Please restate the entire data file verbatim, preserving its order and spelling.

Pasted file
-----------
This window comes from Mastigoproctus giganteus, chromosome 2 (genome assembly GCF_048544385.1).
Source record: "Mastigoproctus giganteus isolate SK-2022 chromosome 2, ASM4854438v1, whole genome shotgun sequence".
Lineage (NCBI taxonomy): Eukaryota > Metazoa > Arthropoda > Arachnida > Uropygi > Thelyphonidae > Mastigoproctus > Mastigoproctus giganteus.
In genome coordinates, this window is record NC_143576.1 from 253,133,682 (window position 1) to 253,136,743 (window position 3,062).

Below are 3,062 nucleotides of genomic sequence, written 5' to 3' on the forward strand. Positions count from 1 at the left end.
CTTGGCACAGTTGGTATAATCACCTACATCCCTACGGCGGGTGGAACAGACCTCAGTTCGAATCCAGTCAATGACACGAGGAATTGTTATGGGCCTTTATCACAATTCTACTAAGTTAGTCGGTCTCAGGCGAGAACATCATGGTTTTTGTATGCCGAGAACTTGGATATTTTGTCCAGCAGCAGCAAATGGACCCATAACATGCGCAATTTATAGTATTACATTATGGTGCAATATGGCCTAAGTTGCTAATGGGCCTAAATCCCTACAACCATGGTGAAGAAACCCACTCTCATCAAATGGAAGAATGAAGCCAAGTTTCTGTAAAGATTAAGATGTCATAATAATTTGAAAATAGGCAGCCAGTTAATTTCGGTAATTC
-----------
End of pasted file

This window comes from Mastigoproctus giganteus, chromosome 2 (genome assembly GCF_048544385.1).
Source record: "Mastigoproctus giganteus isolate SK-2022 chromosome 2, ASM4854438v1, whole genome shotgun sequence".
Lineage (NCBI taxonomy): Eukaryota > Metazoa > Arthropoda > Arachnida > Uropygi > Thelyphonidae > Mastigoproctus > Mastigoproctus giganteus.
In genome coordinates, this window is record NC_143576.1 from 253,133,682 (window position 1) to 253,136,743 (window position 3,062).

Below are 3,062 nucleotides of genomic sequence, written 5' to 3' on the forward strand. Positions count from 1 at the left end.
CTTGGCACAGTTGGTATAATCACCTACATCCCTACGGCGGGTGGAACAGACCTCAGTTCGAATCCAGTCAATGACACGAGGAATTGTTATGGGCCTTTATCACAATTCTACTAAGTTAGTCGGTCTCAGGCGAGAACATCATGGTTTTTGTATGCCGAGAACTTGGATATTTTGTCCAGCAGCAGCAAATGGACCCATAACATGCGCAATTTATAGTATTACATTATGGTGCAATATGGCCTAAGTTGCTAATGGGCCTAAATCCCTACAACCATGGTGAAGAAACCCACTCTCATCAAATGGAAGAATGAAGCCAAGTTTCTGTAAAGATTAAGATGTCATAATAATTTGAAAATAGGCAGCCAGTTAATTTCGGTAATTC